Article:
A Woman Who Hikes Her Mountain Dreams

Marinel M. de Jesus empowers others by sharing her journey

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By Diana Nadira, Staff Writer

Marinel had everything: a wonderful family, a good education, a profession as lawyer, friends and much love from everyone. There was no reason to be unfulfilled with life, but she felt a void within her soul. She lacked happiness. In her late 20s, she started to struggle with her weight and suffered from back pain because of weight gain. Some difficult relationships added fuel to the fire. She lost her sense of self-love and led an inactive lifestyle.

In 2003 she spent a couple of months in Guatemala while in-between jobs, where she experienced her debut in hiking. She hiked the summit of an active volcano with her fellows, and it was the most challenging experience she ever had. Later she continued hiking to take good care of her health, but shortly it turned into a passion and successful career. The journey wasn’t easy. She quit her job to chase her passion, but never looked back or regretted it.

Now Marinel is a full-time traveler and hiker, who inspires others, especially women, to follow their passion. Born and raised in the Philippines, Marinel currently lives in D.C. Marinel and her hiking groups have trekked Kilimanjaro, Inca Trail and Peru’s Ausangate Trail, to name a few. In June of 2016, she launched her social enterprise, Peak Explorations LLC, to further her goal of sharing with others her passion for trekking and traveling worldwide. Marinel is the author of the book entitled, Tales of a Brown Gal Trekker, which is an introduction to her series of inspirational travel/trekking books entitled “Life Happens on the Move,” Besides all of these, she serves as a public speaker and manages a beautiful blog named ‘Brown Gal trekker’, which shares her insightful thoughts and traveling experiences.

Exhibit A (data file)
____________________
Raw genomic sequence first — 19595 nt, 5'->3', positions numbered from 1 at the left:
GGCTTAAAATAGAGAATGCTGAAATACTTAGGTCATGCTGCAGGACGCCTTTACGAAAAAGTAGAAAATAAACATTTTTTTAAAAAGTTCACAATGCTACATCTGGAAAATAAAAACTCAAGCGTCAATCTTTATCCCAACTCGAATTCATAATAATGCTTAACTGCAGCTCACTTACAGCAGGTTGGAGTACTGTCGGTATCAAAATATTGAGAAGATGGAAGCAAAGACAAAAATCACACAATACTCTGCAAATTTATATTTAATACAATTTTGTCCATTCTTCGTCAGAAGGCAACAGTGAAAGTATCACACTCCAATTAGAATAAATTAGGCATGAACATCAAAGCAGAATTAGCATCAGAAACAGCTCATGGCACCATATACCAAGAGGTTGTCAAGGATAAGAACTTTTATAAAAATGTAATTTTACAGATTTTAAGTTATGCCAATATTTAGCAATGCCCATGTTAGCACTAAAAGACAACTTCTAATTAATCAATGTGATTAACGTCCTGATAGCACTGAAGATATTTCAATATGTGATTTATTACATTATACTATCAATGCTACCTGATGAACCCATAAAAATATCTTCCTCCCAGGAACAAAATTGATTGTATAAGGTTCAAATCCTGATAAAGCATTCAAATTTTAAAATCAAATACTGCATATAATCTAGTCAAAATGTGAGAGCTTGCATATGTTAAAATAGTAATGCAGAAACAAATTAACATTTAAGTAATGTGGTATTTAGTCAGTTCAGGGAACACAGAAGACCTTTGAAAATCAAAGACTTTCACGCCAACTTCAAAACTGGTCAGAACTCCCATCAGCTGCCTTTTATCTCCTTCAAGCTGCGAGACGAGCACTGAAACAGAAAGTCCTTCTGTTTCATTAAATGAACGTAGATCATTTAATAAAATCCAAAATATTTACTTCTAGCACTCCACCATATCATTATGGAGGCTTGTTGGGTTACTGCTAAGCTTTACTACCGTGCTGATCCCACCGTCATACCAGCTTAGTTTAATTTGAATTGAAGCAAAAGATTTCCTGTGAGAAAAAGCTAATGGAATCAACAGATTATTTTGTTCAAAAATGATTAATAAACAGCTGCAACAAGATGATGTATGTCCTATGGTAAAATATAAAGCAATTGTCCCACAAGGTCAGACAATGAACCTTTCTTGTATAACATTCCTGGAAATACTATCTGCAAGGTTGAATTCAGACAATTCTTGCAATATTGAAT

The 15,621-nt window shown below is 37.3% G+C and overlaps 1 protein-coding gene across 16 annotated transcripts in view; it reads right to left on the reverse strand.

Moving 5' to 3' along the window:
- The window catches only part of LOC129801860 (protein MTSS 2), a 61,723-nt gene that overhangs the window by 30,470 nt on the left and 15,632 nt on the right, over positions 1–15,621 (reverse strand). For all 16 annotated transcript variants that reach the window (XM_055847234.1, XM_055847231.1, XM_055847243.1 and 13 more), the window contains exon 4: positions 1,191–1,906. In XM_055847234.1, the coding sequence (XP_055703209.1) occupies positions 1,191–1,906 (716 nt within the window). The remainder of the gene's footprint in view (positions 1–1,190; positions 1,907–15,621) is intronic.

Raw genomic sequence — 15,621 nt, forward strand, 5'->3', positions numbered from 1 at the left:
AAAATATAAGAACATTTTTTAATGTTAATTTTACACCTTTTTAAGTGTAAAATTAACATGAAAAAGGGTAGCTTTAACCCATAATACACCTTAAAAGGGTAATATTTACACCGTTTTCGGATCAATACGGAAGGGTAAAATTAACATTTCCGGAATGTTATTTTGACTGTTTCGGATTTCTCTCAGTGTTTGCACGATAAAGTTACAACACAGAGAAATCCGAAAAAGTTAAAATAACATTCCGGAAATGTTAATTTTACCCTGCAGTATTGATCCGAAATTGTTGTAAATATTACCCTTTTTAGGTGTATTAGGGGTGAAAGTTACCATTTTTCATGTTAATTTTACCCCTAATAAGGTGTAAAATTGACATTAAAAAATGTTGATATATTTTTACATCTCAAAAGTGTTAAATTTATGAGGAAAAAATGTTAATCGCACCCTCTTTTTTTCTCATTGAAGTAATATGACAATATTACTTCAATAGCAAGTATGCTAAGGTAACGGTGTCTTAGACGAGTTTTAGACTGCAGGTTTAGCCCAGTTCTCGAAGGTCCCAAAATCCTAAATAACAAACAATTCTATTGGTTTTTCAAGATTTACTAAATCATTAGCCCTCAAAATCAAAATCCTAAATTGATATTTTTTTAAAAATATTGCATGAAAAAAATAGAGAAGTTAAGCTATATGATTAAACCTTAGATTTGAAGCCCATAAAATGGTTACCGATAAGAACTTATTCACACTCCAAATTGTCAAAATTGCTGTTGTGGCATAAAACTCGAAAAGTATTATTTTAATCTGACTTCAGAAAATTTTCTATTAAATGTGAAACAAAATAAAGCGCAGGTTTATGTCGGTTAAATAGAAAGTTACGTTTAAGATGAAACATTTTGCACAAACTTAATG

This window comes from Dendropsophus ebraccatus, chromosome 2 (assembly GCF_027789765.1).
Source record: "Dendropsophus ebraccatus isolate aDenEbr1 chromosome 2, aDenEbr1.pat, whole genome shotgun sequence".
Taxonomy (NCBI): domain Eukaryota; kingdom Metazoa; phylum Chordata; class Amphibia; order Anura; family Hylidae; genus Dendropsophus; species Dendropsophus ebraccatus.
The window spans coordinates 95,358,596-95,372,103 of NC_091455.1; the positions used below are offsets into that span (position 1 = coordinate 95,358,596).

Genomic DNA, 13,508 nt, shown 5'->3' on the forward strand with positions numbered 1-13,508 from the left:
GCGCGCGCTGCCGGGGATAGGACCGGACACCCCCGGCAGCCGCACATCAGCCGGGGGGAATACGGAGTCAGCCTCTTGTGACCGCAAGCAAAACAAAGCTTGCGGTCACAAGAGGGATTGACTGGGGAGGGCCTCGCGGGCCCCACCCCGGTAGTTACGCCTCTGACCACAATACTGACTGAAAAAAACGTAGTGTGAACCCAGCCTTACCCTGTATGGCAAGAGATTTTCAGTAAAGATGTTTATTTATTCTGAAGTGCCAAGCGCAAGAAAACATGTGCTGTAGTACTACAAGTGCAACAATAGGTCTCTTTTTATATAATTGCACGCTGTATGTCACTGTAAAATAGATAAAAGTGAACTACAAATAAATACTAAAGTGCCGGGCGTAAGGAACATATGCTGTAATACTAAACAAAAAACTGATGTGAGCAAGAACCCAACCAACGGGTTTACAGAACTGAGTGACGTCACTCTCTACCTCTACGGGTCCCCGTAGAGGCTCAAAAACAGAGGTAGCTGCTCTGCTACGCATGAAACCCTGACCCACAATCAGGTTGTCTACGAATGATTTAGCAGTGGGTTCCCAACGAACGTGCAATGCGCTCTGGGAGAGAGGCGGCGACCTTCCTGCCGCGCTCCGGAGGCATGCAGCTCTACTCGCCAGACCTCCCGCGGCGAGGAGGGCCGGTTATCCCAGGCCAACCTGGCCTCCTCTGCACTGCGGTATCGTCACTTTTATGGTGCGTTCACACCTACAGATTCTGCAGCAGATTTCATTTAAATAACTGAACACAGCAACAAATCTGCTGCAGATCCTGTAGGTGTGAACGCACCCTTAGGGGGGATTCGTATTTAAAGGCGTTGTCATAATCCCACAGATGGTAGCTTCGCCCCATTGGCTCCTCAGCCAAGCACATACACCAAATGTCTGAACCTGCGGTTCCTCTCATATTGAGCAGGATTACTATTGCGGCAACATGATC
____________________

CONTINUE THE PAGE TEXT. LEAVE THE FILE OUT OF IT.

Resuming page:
It takes a lot of courage to quit a career of 15 years as a lawyer to travel around the world and hike mountains. What were the challenges? Did you get support from anyone?

The challenge was to believe in my desire and to trust it.  Once I overcame the fears attached to my desires, everything else was easy. Things just fall into place without much difficulty. The support I received was in the form of words of encouragement in the beginning, but as I transitioned and became a nomad, people have gave support in many ways such as friends/family letting me stay in their homes, having home cooked meals with friends, family and strangers, a ride to my next destination and even more recently, I started receiving sponsorships for some of my hiking endeavors.

How did ‘Peak Explorations’ happen?

It happened before it became officially called that.  I enjoy organizing trips for other people and the joy that comes out of people learning other cultures and pushing their boundaries. My role as a trip leader/organizer/guide started in 2006. That joy hasn’t left, and because it’s something that I truly like doing, I decided to make the endeavor official which prompted me to start Peak Explorations in 2016.